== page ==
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Sunday, July 26, 2009

What keeps me up at night

This week's installment from Warren E. Williams raises some interesting questions concerning the creme de la creme of our armed forces' cadre of officers.
"Let's go over what the Naval Academy sees as an artificial achievement barrier. A black candidate with B and C grades, with no particular leadership qualities, and 500 on both portions of the SAT, is virtually guaranteed admittance. A white student, who's not an athlete, with such scores is deemed not qualified.... Many black students are admitted to the Naval Academy through remedial training at the Naval Academy Preparatory School (NAPS) in Newport, R.I., which is a one-year post-secondary school. Finishing the year with a 2.0 GPA, a C average, almost guarantees admission to the academy. A C average for remedial work is nothing to write home about. Occasionally, when students don't make the 2.0 GPA target, the target is renegotiated downward. Minority applicants with SAT scores down to the 300s and with Cs and Ds grades (and no particular leadership or athletics) are also admitted after a remedial year at the Naval Academy Preparatory School. "
Speaking as someone who didnt have the best grades in the world, I can't say that it's a bad thing that less qualified students are given a year to try and catch up with the others in their class. It's just that I never realized that the bar would be lowered so much as to allow nearly anyone with the ability to read these words the shot at attending such a prestigious school simply because of race. With the world becoming more and more dangerous, this makes about as much sense as allowing unqualified candidates receive firefighter jobs due to the supposed neeed to fill quotas. (or "goals" as they are now known by the Michael Bloomberg set.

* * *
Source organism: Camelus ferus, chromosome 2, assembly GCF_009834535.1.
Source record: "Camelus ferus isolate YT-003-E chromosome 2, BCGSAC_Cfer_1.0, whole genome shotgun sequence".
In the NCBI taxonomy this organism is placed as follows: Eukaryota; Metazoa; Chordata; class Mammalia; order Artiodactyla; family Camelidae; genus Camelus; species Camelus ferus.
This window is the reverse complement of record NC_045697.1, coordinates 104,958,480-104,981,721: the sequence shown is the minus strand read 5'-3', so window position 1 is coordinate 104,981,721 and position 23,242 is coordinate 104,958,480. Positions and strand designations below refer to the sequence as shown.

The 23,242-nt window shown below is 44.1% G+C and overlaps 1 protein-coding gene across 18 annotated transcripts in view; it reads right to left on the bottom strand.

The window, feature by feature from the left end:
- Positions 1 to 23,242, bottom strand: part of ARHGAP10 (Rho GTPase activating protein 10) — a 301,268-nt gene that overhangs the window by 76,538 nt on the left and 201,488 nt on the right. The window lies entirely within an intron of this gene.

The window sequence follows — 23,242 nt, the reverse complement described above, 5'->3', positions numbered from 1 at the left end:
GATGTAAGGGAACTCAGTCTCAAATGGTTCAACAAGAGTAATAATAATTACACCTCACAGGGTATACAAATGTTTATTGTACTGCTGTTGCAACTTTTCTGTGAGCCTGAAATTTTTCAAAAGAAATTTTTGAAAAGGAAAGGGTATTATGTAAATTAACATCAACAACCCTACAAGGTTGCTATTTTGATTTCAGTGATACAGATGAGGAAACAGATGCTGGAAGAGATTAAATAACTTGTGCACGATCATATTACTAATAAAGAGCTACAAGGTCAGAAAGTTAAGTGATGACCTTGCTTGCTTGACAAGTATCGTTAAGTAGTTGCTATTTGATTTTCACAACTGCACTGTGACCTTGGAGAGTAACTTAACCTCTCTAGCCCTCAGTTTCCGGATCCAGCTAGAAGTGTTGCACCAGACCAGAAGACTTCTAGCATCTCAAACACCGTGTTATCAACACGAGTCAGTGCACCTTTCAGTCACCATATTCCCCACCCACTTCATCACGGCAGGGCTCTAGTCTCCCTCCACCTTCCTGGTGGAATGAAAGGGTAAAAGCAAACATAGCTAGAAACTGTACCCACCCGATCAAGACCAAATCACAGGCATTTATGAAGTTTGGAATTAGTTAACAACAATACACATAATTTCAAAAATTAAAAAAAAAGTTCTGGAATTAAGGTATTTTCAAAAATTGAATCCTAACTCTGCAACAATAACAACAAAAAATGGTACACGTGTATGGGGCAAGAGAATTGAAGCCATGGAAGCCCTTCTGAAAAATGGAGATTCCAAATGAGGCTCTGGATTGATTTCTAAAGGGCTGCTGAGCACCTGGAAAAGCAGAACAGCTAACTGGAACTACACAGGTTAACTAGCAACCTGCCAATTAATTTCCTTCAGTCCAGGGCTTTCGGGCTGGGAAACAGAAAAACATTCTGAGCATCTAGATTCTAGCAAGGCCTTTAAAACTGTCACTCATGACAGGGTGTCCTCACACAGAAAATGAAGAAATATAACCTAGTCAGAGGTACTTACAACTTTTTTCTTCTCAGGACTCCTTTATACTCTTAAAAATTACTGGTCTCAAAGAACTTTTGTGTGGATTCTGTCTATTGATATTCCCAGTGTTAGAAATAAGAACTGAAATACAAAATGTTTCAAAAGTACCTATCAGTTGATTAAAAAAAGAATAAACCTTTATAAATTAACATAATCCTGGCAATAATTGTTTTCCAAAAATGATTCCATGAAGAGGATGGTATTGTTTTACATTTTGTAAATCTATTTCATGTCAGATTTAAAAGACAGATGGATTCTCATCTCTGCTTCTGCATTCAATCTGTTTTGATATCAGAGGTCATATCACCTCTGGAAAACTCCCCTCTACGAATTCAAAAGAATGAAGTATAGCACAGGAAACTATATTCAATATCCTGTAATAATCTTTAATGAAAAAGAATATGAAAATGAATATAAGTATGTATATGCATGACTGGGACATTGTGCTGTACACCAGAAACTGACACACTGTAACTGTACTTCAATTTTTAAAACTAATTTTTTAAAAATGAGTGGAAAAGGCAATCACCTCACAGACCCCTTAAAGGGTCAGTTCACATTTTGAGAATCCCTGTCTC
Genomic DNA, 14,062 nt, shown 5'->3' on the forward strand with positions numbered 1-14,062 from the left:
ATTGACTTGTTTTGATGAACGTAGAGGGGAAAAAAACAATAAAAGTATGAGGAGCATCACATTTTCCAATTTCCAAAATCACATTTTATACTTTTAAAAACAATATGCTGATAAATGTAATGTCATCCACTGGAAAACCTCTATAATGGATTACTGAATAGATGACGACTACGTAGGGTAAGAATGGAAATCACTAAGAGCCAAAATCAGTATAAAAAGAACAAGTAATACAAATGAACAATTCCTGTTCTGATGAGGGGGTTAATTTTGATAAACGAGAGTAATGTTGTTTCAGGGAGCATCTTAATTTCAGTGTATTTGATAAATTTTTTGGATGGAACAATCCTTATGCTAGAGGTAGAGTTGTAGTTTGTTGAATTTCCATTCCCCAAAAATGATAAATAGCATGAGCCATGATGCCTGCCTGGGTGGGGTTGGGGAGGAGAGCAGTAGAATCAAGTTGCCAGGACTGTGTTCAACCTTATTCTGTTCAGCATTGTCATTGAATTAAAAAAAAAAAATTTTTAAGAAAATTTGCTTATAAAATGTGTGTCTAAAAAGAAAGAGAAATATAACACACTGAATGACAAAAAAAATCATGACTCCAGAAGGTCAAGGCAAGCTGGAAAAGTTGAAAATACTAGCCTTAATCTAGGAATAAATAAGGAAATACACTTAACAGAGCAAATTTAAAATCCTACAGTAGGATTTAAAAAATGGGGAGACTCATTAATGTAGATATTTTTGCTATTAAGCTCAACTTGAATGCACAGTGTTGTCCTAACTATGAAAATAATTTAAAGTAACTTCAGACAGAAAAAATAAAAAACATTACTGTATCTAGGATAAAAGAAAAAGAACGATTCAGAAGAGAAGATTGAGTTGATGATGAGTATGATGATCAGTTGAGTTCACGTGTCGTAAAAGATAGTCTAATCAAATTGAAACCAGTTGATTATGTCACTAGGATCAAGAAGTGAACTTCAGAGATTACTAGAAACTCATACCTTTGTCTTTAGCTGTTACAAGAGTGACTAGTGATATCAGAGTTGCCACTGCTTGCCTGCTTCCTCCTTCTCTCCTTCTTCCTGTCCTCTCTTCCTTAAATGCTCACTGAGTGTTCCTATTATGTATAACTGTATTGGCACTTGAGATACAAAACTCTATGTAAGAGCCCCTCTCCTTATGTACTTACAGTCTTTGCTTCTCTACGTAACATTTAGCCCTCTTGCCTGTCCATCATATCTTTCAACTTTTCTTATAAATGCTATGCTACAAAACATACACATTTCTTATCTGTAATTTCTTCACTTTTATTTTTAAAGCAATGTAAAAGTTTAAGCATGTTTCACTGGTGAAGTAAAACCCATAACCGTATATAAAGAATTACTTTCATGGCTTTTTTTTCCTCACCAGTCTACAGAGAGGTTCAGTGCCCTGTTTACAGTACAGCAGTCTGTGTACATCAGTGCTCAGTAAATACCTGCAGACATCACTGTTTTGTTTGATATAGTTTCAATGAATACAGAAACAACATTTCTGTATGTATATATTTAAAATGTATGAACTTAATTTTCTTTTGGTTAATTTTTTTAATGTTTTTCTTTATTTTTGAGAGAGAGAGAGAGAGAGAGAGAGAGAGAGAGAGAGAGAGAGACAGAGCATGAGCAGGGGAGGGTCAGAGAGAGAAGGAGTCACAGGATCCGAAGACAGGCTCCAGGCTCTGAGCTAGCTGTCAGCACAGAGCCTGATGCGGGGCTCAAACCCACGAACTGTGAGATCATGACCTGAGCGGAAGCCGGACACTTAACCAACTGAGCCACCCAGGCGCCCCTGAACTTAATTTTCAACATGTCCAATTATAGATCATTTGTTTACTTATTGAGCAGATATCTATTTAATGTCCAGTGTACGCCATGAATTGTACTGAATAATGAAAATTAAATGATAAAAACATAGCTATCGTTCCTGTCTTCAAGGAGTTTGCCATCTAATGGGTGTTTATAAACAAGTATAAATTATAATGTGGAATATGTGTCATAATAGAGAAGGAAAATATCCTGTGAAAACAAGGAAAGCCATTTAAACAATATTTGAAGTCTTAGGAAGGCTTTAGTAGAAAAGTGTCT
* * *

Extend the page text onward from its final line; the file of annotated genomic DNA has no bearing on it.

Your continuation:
2 comments:

Larian LeQuella said...

I don't like it, but it's a result of so many societal factors that any proposed solution will be uglier than the racism implied in the policy. Many tests are geared to a white cultural upbringing. Many minorities are in financially disadvantaged areas, without access to the tools that would give them an opportunity to break the cycle of poverty and ignorance. I was lucky (straight A student with all sorts of activities, so I had my choice of schools), even though I had an immigrant background, and not from any high economic background.

Keep in mind though, these FEW that are given the opportunity make up such an insignificant number of our forces, that even if they end up being unqualified in the end, they are easily put at a job with little significant impact. And who knows, it could be just the thing to break one family out of the cycle of poverty and ignorance. Again, not agreeing with the policy, but we as a nation have a lot of catching up to do.

(I actually knew a white [redneck from Georgia] guy that also managed to re-negotiate his scores to get into the Air Force Academy. He was still dumber than a pile of rocks, but he used the system as well. Still a dumb policy though.)

JD Curtis said...

Thanks for your comment Lunk. The part of the article that hit home for me was..

Some black students, who were admitted to the academy meritoriously on the same basis as white students, resent the idea of being seen as having the same academic qualities as blacks who were given preferential treatment, in other words being dumb.

It must be hard for those who legitimately earned the a place at the academy when others have it virtually handed to them.